Dark Water Deep Memories – Part 3, The Conclusion

The early inhabitants of the Channel Islands were caught off guard when Cabrillo and his soldier/sailors with their strange language, and conquistador costumes suddenly sailed into their lives on tall imposing ships. But that didn’t keep the Chumash from being good hosts. The two cultures got along for a while.

Cabrillo was on a quest for gold and glory. He brought God, pathogens and genetic material from Spain and Portugal to share with his hosts.

In 1543, only one year into his California expedition, Cabrillo slipped on a wet rock on San Miguel Island. He may have been weak from scurvy or involved in a skirmish. His right arm hit hard when he fell. Gangrene developed. He died a short while later. He found glory. Don’t judge him too harshly for the culture shock he brought to the innocent islanders. Had he not found California someone else probably would have. Now less than 500 years later California is the sixth or seventh largest economy in the world.

The damage caused by first contact with the Spanish had little effect on the Chumash or it was tragic, depending on who you listen to. There is much less argument when it comes to the harm done by the missionaries.

Mission creep and Black Mustard came to dominate the landscape along the Camino Real in the late 1760’s. Native people and plants were displaced.

“By 1769 the Mission system was established. Livestock, especially cattle, introduced diseases the Native population just did not have any defense against.” Our speaker, Mr. Salazar, did not have anything good to say about the Missions. “It was slave labor.”

The mustard was green with yellow flowers that resemble a cross; hence the Latin name, Cruciferae. The seeds are black, like the plague.

“People died in those Missions on a large-scale.” Mr. Salazar recommended a book An American Genocide, by Benjamin Madley. “It’s a very hard read. I usually can only read five pages at a time.”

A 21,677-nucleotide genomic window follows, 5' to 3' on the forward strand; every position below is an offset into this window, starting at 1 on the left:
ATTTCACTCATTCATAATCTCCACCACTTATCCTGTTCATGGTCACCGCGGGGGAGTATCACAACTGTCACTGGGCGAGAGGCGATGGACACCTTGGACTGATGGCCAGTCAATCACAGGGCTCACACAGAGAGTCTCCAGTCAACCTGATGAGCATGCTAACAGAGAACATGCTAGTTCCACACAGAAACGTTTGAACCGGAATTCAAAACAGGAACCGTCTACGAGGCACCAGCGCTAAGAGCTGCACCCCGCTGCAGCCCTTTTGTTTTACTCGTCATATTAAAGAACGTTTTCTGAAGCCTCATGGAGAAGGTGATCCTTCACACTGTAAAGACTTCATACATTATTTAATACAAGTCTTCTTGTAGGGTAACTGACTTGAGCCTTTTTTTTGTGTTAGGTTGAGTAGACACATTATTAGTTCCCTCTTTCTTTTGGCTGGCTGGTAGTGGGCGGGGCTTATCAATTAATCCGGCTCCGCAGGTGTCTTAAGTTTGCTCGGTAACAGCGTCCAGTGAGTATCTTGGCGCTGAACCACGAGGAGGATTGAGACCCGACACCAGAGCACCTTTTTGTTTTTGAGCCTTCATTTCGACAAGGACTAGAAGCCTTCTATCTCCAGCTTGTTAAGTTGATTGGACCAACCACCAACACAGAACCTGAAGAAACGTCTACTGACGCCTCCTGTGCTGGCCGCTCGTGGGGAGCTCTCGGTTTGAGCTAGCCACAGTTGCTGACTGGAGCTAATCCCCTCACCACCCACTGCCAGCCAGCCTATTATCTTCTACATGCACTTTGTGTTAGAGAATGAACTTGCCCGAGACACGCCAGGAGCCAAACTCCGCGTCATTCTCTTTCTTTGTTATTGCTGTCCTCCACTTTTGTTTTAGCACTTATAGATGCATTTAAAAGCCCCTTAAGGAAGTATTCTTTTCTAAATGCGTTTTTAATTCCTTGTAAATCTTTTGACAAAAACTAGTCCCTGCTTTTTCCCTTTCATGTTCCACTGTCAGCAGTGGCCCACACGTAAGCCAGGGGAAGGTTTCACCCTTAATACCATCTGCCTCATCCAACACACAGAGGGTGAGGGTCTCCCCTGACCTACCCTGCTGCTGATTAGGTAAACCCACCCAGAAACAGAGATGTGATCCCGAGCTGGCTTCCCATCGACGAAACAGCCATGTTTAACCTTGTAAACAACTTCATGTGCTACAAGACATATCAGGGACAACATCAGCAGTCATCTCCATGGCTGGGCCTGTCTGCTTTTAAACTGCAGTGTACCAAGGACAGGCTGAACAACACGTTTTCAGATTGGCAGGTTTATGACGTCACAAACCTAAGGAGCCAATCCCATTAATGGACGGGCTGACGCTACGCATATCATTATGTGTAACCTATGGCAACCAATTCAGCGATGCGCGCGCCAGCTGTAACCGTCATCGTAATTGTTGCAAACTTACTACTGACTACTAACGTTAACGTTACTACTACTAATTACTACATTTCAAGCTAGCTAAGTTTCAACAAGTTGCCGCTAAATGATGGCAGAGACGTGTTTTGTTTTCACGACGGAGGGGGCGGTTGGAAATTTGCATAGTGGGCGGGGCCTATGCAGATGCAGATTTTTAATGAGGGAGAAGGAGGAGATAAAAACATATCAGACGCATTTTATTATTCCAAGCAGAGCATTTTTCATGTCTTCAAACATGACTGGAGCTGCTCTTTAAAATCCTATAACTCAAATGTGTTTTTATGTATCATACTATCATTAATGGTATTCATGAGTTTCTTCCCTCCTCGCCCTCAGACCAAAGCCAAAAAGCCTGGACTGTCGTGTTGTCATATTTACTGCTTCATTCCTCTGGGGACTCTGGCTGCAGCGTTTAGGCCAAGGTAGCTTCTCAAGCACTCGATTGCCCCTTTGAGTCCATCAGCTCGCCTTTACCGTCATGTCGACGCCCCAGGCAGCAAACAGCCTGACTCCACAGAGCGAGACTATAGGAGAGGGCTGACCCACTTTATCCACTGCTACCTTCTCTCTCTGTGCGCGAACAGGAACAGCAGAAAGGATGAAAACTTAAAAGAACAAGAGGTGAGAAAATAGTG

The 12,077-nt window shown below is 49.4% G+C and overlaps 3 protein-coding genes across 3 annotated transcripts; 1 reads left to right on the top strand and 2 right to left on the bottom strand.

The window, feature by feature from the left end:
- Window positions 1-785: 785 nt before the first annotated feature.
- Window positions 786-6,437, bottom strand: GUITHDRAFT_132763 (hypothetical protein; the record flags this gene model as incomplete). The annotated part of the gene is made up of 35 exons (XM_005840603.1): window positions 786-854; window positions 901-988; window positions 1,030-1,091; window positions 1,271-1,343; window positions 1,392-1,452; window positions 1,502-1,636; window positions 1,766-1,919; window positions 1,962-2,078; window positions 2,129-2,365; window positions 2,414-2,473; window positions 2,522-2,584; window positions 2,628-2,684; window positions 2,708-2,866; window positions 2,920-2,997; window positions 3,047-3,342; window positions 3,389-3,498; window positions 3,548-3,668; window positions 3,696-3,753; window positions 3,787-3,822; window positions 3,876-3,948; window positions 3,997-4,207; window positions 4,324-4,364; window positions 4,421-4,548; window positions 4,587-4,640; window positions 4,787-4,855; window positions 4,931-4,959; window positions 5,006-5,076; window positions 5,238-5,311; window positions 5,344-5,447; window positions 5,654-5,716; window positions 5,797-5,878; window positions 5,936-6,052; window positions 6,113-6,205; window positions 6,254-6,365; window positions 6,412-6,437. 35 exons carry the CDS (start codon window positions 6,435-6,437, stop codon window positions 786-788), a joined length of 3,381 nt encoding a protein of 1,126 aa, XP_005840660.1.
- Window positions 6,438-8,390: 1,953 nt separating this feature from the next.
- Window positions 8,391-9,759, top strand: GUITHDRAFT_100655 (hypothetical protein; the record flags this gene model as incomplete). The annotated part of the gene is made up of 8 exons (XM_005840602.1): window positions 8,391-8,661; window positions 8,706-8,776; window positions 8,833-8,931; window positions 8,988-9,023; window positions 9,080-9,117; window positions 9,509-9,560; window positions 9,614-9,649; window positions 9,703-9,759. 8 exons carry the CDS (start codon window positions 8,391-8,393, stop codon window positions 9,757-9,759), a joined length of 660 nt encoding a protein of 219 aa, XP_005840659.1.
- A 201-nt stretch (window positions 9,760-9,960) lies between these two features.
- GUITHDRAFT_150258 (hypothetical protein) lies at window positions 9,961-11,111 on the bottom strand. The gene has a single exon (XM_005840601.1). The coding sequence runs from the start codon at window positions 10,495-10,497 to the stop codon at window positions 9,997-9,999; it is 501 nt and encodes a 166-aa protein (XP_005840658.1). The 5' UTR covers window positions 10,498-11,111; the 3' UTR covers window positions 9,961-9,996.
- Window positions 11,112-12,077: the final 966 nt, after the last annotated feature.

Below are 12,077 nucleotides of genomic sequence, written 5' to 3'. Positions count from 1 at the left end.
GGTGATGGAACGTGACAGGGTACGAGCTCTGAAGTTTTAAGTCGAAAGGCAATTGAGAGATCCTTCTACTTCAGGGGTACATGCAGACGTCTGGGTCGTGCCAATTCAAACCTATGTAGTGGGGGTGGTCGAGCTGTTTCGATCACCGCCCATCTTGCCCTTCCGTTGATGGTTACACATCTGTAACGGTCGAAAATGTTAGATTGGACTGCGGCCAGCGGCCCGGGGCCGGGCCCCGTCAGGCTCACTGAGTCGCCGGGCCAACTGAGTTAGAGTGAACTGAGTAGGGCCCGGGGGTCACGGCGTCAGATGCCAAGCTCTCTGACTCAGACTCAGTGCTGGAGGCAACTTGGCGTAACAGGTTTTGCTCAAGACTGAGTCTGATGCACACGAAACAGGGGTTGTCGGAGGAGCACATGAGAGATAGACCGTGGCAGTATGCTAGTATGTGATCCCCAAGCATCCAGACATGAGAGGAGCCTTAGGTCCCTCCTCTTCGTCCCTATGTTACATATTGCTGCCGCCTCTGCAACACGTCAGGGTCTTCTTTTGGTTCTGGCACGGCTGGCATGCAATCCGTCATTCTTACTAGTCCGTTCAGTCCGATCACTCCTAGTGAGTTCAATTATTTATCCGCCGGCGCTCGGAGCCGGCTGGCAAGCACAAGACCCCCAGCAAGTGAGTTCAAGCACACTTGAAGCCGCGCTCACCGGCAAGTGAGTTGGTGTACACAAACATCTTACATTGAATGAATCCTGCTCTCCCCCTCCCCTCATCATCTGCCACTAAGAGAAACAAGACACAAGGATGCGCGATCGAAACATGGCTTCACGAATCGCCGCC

The Missions had a use for the Chumash and many other tribes in California at the time. The first Governor of California, Peter Hardeman Burnett, however did not have any use for the Native population. “He pledged to eliminate Indians from the State. Government paid a bounty on our people.  Five or ten dollars for proof of a slain Native; man, woman or child. In 1830 there were about 140,000 Indians in California, but by the time of statehood that number was cut to 20,000.”

“Remembering heritage or culture, ceremonies, language or any reference to our ancestral past was frowned upon, punished, prohibited throughout the land, and it was even more oppressive at the Missions.”

“The use of labels can be a very effective device for dehumanizing humans.” Myths can be used to manipulate emotions, color perception, tolerate immoral behavior. “We were called savages, war-like and cannibals.”

The rain let up. We all went out to breathe fresh air. Recently blackened chaparral and new green sprouts told the stories of the fire and rain.

We hiked up a small canyon and heard the story of Coyote and Lizard, which explains why our hands are like the thoughtful lizard who has the dexterity to perform delicate tasks, not like Coyote who is full of himself but limited in his ability to clean his nose.

“There was this one guy who kept saying, ‘You people were cannibals, right?’ and I said no! He said, ‘Back in the day, you used to be cannibals!’ No, never, did not happen. ‘But I heard…’ No history, no stories. Never part of our heritage. ‘Come on, you can admit it!’ So, I invited him for dinner, as I checked the meat on his shoulder.” Mr. Salazar was smiling, holding his pointed toyon walking stick up high, like it was proof of a deep truth.

Then Paul from Boeing said, “That reminds me of people who insist that we used to launch rockets from up here. I tell them we tested rocket engines, never launched anything. But they keep insisting. I used to hear them. No, no launches ever. But…some people just won’t let it go. Their minds are made up.”

We walked back to the conference room. Tribal Elder Alan Salazar talked about native plants, development, love of the natural world, and how important it is to protect it, especially with the latest assault…climate change.

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